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Using javascript templates (eg: mustache.js) in Django? This Django app try to ease your life.
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fragments
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README
README.md
setup.py

README.md

Introduction

Often, when you use a client-side javascript framework (e.g. backbone/ember/angular/wathever), you'll want small templates to render your page. The problem starts when:

  • you still want to be able to use django template engine
  • and you want a cool place to define your small templates.

Those are the 2 issues that this django app tries to address. It also comes with helper functionalities for those kind of templates, like the verbatim templatetags from django 1.5 dev code that allows you to define a zone where django won't interpret anything to avoid conflicts with template languages like mustache.js.

With it, you define all your small templates in the same directory and you'll be able to access them in the fragments javascript object that contains the (rendered by django) templates.

Installation

From pip:

pip install django-template-fragments

From setup.py:

git clone git://github.com/Psycojoker/django-template-fragments.git
cd django-template-fragments
python setup.py install

Create a dir where you want to store your fragments, then add FRAGMENTS_DIR to your settings.py, it must be an absolute path.

I like to define my FRAGMENTS_DIR like this:

import os
PROJECT_PATH = os.path.abspath(os.path.split(__file__)[0])
SUBPROJECT_PATH = os.path.split(PROJECT_PATH)[0]

FRAGMENTS_DIR = os.path.join(SUBPROJECT_PATH, "fragments")

This will set it to the directory project_name/fragments (where your settings.py is in project_name/project_name/settings.py).

Next, write some small html snippets in this dir.

Then add something like this to your urls.py

url(r'^', include('fragments.urls')),

And somewhere in your base template

<script type="text/javascript" src="{% url fragments %}" />

This will give you a javascript object fragments containing all your fragments, the key is the filename of the fragment without the extension.

Example: object_list.html will be accessible in the fragments object like this: fragments.object_list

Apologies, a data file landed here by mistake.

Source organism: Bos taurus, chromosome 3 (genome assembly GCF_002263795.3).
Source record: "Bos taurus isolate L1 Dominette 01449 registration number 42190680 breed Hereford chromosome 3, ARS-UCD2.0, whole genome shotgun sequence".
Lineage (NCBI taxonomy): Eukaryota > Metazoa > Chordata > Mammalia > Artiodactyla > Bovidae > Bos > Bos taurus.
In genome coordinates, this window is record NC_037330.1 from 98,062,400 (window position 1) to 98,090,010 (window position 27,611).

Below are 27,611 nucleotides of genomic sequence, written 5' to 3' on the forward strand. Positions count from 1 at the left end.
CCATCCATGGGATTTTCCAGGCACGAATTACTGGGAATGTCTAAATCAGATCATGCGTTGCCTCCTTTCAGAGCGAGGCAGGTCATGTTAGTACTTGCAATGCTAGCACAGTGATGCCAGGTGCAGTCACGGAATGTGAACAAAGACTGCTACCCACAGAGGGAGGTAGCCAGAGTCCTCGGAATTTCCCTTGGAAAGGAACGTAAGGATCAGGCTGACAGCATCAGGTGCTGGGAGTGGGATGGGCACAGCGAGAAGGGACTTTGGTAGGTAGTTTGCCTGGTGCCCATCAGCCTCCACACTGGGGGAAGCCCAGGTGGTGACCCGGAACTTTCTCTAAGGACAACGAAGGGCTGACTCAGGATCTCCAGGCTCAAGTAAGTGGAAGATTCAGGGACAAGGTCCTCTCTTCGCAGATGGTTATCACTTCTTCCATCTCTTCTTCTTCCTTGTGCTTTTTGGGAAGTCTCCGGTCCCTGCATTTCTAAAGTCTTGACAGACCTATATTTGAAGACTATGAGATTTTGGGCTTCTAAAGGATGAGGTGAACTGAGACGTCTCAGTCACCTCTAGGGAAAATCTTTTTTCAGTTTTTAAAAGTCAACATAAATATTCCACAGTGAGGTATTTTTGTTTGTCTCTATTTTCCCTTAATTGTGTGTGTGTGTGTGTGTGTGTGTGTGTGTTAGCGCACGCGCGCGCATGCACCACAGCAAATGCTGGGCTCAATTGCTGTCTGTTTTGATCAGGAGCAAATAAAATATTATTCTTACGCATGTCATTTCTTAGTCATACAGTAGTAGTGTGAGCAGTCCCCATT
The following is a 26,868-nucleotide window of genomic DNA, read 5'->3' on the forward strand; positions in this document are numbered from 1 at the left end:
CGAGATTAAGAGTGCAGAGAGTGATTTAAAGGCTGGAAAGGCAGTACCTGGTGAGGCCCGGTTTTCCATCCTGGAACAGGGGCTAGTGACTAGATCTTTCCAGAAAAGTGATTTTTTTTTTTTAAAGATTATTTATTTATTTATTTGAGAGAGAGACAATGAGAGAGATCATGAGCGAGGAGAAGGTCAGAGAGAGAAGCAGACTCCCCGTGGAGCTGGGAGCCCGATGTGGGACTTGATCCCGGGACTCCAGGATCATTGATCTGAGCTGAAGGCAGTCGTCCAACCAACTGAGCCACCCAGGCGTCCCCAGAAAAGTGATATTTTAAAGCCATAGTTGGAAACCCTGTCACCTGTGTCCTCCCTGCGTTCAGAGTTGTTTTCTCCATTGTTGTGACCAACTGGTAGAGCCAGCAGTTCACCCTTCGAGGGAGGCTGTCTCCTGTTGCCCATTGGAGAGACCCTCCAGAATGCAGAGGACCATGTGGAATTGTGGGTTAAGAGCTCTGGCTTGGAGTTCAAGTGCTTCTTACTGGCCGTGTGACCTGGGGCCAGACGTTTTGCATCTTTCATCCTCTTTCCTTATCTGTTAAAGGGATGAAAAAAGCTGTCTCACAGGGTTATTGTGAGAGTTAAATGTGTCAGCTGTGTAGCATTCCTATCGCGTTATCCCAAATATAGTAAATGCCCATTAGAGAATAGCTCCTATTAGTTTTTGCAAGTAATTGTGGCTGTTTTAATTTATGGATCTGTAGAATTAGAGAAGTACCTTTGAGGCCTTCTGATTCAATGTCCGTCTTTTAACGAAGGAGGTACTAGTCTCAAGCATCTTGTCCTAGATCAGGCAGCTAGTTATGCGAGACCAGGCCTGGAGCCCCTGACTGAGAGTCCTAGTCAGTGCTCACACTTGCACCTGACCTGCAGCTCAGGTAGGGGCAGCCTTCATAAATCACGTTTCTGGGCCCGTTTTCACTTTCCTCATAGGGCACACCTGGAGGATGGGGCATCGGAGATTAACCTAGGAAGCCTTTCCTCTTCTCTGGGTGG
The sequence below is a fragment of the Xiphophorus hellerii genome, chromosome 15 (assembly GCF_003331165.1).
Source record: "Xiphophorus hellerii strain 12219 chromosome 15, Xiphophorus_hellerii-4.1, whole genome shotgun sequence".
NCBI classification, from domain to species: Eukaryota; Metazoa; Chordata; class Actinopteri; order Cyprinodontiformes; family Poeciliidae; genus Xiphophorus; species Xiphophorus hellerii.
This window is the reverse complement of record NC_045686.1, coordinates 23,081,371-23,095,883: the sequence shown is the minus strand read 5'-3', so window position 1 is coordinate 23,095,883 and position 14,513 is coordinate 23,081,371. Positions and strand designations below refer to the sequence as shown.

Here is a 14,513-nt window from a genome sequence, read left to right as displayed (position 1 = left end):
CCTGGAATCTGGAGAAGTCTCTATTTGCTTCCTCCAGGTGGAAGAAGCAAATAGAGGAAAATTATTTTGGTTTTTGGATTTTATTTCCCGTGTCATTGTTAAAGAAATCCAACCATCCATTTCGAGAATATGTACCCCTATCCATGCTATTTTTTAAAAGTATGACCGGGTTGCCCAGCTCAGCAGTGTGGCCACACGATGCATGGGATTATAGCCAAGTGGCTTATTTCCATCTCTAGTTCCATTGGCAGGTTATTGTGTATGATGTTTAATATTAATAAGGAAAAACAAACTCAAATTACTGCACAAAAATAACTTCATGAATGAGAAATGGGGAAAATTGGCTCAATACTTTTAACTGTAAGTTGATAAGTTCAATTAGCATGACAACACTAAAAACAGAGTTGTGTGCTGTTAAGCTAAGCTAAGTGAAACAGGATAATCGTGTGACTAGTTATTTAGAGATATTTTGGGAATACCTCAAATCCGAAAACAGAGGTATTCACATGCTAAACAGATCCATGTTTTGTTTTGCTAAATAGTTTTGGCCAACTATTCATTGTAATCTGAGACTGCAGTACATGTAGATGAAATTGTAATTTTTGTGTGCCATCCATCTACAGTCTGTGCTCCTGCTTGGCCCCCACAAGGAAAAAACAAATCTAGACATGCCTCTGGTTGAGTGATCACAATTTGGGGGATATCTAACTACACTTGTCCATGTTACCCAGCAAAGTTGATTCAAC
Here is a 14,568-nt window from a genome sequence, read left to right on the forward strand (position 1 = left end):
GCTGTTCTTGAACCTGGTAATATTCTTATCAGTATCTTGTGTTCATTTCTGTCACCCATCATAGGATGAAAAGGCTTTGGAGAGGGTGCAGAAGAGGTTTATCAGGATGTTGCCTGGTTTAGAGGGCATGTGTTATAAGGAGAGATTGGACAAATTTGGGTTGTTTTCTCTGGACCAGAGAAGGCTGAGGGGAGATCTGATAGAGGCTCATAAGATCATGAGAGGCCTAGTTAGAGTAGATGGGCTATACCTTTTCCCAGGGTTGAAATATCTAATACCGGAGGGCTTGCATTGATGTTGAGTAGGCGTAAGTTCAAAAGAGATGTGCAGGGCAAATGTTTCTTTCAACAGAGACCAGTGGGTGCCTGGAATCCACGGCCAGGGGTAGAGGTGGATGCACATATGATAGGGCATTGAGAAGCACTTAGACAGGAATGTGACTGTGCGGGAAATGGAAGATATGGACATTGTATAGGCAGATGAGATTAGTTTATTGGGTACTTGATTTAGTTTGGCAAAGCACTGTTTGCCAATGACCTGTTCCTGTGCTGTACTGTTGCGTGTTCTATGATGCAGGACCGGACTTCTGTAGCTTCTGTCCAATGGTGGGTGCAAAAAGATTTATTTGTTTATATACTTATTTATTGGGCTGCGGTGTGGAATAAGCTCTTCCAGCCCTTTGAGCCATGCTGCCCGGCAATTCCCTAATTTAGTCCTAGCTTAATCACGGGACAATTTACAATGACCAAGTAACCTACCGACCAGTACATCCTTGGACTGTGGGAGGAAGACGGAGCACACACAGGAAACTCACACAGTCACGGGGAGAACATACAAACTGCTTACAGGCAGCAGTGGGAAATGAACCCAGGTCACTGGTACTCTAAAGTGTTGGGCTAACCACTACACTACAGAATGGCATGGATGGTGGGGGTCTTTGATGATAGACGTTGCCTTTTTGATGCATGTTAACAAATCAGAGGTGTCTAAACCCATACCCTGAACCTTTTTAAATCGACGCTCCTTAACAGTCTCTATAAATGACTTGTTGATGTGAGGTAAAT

If you put the fragment in a subdir in the FRAGMENTS_DIR, the key will be the filename without its extension joined with the subdir path where the / are replaced by _.

Not clear? Here is an example: the file FRAGMENTS_DIR/one/two/three.html will be accessible at the key one_two_three.

HamlPy support

If you have HamlPy installed and that your fragment name ends with .haml, django-template-fragments will take it into account and use HamlPy to generate the html.

Verbatim tag

You have to put fragments in your installed apps in settings.py for this to work.

I've taken code from the dev branch of django 1.5 to allow the use of the verbatim templatetags to avoid conflicts between django template syntax and other template engine syntax (e.g. mustache).

Example:

{% load fragments %}

{{ will_be_interpreted }}
{% verbatim %}
{{ wont_be_interpredted }}
{% endverbatim %}

You can also choose a specific closing tag as described in django documentation.

Example from the doc:

{% load fragments %}

{% verbatim myblock %}
    Avoid template rendering via the {% verbatim %}{% endverbatim %} block.
{% endverbatim myblock %}

Ignored files extensions

By default django-template-fragments ignores every files that ends with one of those: .pyc .swo .swp ~

You can specify your own list by defining FRAGMENTS_IGNORED_FILE_TYPES in your settings.py.

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